Here is another in my “Serious” series.
"Simple Dove" visitors
Jesus often taught us lessons from the natural world. “Behold, I send you forth as sheep in the midst of wolves. Be ye therefore wise as serpents and simple as doves.” (Mt. 10:16) But let us not allow anyone to silence us with the words “simple (harmless) as doves” so that we forget we must also be “wise as serpents.”
Or how about amphibians? In the natural world, being nearly invisible can make you safer. See the little guy looking out at you?
But today I don’t mean physical invisibility; I mean: are you invisible in the world you live in? I’ll bet a lot of nice people have a vague sense that they are. They and their family and friends seem to be pretty hard to find anywhere in this culture. The first step in the takeover of a country is to make the opposition seem invisible.
See him now, with the yellow eye? He was trying to be invisible, but I nearly stepped on him! I wouldn’t have hurt him deliberately. But I want to do this series of postings on a certain “faction” in our world who are acting as though they are the dominant majority and we are in their way — and they would step on us.
The first step in the takeover is to make their enemy invisible.
That’s “my” Irving Park Road. I had a large world to grow up in on the west side of Chicago. I wrote about growing up next to O’Hare Air Base in a previous post. My world was large because there were so many different kinds of people in it There were different degrees of happiness and difficulties, of peace or of troubles, different family sizes, origins, languages. Being the only child of two working parents, as long as I obeyed their simple rules, I was free to move about in my world. I must have had my own “Spruce Tunnel” in those days. I spent a lot of time up in those trees on Lawrence Ave., to observe and ponder things. Here are two observations I remember thinking about:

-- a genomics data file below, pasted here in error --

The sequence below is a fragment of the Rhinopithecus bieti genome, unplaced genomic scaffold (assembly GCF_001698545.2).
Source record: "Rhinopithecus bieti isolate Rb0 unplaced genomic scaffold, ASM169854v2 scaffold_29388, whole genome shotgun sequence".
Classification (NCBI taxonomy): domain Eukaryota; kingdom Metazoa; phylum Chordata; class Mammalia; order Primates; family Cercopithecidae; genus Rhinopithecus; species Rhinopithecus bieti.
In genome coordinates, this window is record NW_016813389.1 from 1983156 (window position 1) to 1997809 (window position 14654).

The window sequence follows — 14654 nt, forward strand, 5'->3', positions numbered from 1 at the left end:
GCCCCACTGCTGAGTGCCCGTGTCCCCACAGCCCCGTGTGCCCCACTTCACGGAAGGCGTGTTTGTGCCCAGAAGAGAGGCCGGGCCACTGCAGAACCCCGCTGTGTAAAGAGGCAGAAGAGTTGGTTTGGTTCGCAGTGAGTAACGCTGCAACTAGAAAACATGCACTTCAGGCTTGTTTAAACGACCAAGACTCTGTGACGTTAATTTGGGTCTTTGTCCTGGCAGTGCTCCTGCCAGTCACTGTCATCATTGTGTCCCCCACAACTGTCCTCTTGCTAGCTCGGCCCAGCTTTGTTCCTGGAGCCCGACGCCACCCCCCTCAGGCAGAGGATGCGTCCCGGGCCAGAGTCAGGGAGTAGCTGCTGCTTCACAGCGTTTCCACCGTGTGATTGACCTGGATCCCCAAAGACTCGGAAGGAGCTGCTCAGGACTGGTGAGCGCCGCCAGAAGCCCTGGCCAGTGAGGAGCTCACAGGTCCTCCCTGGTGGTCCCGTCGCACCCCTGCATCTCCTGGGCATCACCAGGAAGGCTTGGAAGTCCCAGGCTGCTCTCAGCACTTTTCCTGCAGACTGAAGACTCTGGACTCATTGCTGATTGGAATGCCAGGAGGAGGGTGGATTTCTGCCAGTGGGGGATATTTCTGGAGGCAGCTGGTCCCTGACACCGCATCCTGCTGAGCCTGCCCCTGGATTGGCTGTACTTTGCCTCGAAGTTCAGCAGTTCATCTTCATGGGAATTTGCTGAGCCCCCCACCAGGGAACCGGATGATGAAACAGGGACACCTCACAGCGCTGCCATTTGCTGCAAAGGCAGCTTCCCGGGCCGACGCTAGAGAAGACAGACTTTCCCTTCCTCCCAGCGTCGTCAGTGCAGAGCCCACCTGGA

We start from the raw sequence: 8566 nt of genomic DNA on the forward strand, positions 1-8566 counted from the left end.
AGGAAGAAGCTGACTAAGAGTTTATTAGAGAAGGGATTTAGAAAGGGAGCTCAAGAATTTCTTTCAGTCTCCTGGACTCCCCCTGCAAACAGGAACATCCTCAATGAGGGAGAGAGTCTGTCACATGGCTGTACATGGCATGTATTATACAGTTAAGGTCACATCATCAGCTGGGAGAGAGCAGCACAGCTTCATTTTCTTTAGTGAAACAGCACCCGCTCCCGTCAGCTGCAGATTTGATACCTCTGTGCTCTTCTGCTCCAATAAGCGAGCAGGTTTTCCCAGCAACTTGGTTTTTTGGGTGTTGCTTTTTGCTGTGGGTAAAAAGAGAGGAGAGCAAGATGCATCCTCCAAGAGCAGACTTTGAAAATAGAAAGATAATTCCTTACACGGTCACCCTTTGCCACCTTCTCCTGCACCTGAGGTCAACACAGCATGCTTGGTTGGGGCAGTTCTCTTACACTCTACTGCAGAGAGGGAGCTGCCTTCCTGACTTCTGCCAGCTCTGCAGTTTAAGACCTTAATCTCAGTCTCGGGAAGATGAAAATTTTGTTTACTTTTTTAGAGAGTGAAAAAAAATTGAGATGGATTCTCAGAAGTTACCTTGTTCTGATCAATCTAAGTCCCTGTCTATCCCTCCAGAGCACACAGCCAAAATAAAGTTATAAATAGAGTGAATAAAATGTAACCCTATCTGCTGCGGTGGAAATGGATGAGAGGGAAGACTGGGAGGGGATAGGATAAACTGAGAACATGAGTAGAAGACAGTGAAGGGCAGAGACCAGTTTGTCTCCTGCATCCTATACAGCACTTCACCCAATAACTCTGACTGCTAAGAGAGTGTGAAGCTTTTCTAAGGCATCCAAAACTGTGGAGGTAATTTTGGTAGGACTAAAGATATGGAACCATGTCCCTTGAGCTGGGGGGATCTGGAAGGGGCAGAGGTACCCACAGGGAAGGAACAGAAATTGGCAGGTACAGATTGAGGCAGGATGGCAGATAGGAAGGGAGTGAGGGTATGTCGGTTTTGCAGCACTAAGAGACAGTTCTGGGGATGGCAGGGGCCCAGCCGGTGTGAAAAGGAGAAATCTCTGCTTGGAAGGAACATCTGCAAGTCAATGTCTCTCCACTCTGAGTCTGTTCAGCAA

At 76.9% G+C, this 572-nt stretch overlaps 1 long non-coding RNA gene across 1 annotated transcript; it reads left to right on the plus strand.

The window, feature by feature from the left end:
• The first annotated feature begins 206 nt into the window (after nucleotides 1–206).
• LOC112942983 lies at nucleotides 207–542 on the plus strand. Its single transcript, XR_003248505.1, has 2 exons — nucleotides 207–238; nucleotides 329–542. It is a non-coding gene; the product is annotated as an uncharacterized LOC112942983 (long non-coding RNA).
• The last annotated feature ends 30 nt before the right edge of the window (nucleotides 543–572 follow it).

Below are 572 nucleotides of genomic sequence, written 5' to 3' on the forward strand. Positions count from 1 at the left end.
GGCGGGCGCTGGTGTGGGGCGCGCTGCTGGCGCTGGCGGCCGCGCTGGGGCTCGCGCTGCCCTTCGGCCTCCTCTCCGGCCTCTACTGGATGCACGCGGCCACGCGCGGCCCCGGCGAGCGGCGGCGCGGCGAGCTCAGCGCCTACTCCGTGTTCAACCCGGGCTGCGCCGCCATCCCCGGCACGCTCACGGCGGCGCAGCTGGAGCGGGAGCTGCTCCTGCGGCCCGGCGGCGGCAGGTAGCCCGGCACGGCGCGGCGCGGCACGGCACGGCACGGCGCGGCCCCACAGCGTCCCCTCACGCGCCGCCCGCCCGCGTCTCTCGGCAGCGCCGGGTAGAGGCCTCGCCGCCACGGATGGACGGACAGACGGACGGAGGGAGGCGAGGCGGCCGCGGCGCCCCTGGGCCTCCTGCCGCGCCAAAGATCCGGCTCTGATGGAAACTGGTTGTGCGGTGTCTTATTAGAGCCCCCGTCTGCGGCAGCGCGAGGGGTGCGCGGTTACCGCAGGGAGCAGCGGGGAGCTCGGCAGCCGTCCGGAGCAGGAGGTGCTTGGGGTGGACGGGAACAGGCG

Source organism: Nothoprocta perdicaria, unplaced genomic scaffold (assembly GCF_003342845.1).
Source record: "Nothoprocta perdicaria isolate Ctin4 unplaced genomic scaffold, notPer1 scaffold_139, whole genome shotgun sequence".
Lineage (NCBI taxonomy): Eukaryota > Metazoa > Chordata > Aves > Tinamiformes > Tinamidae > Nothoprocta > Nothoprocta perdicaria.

Random observation #1– My Mom belonged to the Book of the Month Club. Wonderful! Except I noticed I wasn’t allowed to read some of those books. She would usually just accept whatever selection they sent to her each month, she read it, and told me I wasn’t old enough to read it. She was right. I read them all, and they weren’t for children. They pushed the boundaries of morality and decency in a monthly parade of sex, violence, and scandal.
Now why would a book club send these kind of books to my nice “ordinary” Mom and to her friends like her?
Where were the books about real, everyday people from all parts of the world, with interesting bits of drama?
Random observation #2 – Television was new and fun. But as my childhood years progressed, I noticed more and more of the programming was becoming less and less like the ordinary people I saw, of all shapes and sizes, races and religions; ordinary, decent people. But, just like the books, the television was showing us a parade of tortured, twisted, immoral, irreverent, clueless people who were not at all like people we knew.
Oh, we kids saw a lot in real life. These times were not paradise. We saw robberies and beatings, domestic violence, drunkenness. We knew of prostitution, extortion, and murder in our mafia-ridden area. I saw my first pistol in school, in a classmate’s desk. He had just robbed our local drugstore during the noon hour. This was Chicago, remember. We were familiar with the Al Capone-Richard Daley-“Obama” types that ruled over other people. But here’s the thing: they didn’t live in all the ordinary neighborhoods; they were in American culture, but they did not characterize it.
Some pundit of the past called television “a vast wasteland.” And slowly, ordinary Americans, hot dogs, mom, apple pie, and flag-waving, became invisible to the pop culture portrayed in the media.
Here’s a better look at the little guy:
When he’s out in the open, he is less likely to get stepped on. He’d better croak loudly – and be “wise as a serpent.”